Indeed, this clash of interests and principles has been surreal in its transparent hypocrisy. The UN Human Rights Council is perhaps the most egregious example. Its rotating membership has included blatant human-rights violators like China, Cuba, and Venezuela. The Council’s politicization has been particularly obvious in its persecution of liberal democratic Israel, which accounts for half of all condemnations by the Council, while 48 “gross human rights abusers” have been ignored, including China, currently conducting a genocide against the minority Muslim Uyghurs.
But the most telling example of the UN took place last week, when Ukraine brought Russia’s invasion before the Security Council––the same body of which Russia is a permanent, veto-bearing member, and which the Russia delegate was chairing at the time. Winston Churchill’s warning in his 1946 Fulton, Missouri speech has become reality: the UN is merely a “cockpit in the Tower of Babel.”
Commentary about the crisis in Ukraine has worried that the postwar “rules-based international order” of which the UN has been the poster-child, may not survive Putin’s aggression against Ukraine’s sovereignty. But it has been the flabby response of the West that is more culpable for its weakness. Starting in 2008 with Putin’s land-grab in Georgia and Moldova, through the 2014 occupation of Crimea and military support of secessionists in eastern Ukraine, to the current full-scale invasion, Europe and the US have done nothing but speechify and impose economic sanctions carefully crafted to avoid hurting the global economy.
Worse yet, the current administration took active steps to pave Putin’s way. Waging the progressive Dems’ war on carbon, Biden has turned our country from a net exporter of oil and gas into a global energy mendicant that imports 600,000 barrels of oil a day from Russia––an amount less than the Canadian oil the Keystone LX pipeline would have been transporting to the US if Biden hadn’t stopped construction. He also nixed plans by Israel, Greece, and Cyrus to supply Europe with gas from the eastern Mediterranean.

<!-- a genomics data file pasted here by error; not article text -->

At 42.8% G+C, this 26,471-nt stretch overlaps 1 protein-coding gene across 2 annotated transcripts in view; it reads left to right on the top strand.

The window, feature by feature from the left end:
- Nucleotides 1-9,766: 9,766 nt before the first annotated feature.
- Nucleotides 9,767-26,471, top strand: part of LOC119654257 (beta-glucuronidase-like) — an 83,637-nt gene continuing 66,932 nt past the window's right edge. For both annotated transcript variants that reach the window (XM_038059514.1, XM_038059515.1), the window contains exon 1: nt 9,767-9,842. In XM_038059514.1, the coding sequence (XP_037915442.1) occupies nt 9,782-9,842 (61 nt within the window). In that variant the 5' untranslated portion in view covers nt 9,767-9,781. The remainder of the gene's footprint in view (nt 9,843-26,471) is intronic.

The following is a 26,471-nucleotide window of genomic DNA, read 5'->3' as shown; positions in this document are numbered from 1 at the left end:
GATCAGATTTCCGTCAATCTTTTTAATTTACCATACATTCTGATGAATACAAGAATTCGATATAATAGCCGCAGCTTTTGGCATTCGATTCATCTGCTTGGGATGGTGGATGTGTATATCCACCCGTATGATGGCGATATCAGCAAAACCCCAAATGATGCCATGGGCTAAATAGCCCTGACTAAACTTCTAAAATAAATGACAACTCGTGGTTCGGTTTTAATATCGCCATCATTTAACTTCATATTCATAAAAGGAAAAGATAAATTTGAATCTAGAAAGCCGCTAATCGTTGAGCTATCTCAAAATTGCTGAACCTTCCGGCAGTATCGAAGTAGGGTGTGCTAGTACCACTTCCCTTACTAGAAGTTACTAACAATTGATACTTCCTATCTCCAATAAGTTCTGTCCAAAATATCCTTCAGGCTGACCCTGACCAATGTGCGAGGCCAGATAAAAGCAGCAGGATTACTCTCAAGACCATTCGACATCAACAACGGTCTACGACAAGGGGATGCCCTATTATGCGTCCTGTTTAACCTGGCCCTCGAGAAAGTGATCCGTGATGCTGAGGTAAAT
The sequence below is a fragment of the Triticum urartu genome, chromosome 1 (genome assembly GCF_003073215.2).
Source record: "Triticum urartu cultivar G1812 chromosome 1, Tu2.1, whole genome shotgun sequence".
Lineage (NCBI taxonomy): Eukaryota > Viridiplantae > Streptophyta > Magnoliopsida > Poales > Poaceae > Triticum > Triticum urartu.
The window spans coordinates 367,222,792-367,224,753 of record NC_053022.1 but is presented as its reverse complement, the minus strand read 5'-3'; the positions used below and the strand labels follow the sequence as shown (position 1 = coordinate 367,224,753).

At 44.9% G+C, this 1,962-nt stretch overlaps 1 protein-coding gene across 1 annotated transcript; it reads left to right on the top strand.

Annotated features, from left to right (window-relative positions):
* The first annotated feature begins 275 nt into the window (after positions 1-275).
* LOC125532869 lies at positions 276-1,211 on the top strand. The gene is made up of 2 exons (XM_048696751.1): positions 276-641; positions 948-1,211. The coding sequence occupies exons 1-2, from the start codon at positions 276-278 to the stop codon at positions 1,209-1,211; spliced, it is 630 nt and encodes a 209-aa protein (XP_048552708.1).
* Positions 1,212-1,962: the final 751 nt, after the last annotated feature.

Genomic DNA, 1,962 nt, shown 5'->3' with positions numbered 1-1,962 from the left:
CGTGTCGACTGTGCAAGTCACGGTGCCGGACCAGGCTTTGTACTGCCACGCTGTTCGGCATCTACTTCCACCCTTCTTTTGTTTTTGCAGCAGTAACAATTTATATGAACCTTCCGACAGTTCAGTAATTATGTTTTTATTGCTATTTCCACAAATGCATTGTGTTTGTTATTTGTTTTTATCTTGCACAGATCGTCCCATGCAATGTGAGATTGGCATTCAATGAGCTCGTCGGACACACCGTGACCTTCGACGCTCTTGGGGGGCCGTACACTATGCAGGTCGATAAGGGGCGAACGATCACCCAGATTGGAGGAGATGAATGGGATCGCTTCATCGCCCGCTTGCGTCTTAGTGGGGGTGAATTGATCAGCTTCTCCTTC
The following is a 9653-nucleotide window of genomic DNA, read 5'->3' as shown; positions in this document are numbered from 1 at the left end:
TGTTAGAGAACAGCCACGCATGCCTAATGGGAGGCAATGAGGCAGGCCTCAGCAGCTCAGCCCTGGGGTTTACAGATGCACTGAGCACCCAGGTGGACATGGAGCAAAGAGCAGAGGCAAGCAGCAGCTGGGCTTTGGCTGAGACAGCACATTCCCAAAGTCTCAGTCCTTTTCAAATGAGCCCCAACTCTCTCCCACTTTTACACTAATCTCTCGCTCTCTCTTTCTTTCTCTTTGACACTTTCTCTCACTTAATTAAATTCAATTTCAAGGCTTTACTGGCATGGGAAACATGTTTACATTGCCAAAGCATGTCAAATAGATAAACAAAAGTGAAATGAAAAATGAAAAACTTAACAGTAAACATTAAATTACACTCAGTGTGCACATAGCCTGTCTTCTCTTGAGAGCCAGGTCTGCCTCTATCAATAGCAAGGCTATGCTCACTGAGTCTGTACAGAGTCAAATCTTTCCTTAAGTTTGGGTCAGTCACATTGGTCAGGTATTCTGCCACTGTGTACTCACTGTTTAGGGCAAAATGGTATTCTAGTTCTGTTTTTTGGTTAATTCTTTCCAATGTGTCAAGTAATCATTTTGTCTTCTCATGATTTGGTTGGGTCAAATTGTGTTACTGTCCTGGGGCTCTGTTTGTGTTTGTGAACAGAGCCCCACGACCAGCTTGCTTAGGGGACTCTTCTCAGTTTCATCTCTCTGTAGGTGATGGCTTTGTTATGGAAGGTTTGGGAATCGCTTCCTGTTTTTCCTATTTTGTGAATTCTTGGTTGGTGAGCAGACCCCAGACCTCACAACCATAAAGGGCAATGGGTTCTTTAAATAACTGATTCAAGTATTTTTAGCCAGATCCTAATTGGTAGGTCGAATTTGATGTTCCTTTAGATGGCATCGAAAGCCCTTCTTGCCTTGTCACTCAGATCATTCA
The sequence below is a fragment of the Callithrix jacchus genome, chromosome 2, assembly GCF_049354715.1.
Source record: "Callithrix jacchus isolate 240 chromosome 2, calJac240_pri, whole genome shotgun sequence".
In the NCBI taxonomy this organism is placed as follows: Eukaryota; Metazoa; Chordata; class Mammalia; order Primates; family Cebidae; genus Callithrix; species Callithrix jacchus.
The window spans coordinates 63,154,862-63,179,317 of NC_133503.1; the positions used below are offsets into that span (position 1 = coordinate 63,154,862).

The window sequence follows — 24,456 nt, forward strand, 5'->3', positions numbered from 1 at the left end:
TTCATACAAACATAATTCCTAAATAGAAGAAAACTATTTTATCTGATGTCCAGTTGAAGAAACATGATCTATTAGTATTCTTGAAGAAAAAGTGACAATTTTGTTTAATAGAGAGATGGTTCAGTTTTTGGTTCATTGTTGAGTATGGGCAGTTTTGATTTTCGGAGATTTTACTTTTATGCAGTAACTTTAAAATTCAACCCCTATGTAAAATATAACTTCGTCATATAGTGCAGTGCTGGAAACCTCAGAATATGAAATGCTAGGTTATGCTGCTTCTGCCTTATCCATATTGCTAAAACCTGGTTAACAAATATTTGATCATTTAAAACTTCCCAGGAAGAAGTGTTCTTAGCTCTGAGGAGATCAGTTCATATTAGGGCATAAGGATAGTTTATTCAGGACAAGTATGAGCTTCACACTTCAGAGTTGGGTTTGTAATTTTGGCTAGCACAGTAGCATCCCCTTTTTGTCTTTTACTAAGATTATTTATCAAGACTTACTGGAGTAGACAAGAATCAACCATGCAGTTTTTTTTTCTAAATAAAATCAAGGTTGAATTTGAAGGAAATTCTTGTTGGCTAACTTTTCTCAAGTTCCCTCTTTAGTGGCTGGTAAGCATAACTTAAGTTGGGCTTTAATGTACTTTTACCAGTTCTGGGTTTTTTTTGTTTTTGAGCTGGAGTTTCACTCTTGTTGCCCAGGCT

The policies and institutional stale orthodoxies left over from the Versailles Settlement need to be revised, and realism restored to our foreign policy. If Putin’s offenses are as grievous and dangerous as the current commentary claims, then we need not to close the ineffective sanctions barn-door after the bear has left, but to start immediately rebuilding our military and energy industry; putting our NATO partners’ feet to the fire on military spending; delivering significant amounts of materiel to countries like the Baltic states and Poland; imposing scorched-earth sanctions that target the personal wealth of Putin and his cronies, the banks and financial institutions in Russia, Europe, and the U.S. that manage their wealth, and the Russian energy industry currently financing Putin’s adventurism.
There are signs that the West is waking up. Germany, mirabile dictu, has pledged to raise its military budget to the required 2% of GDP, and will now allow German armaments and components to be transferred to Ukraine by the original buyers. And Germany has joined other NATO countries in approving sanctions that ban Russian banks from SWIFT, the network for connecting banks around the world in order to manage international finance. If these actions continue to multiply, we may undertake a wider, more comprehensive reform of our stale foreign policy orthodoxies.
Or we can continue with diplomatic bluster, “new world order” happy talk, and feeble sanctions, in which case we will just be managing our decline.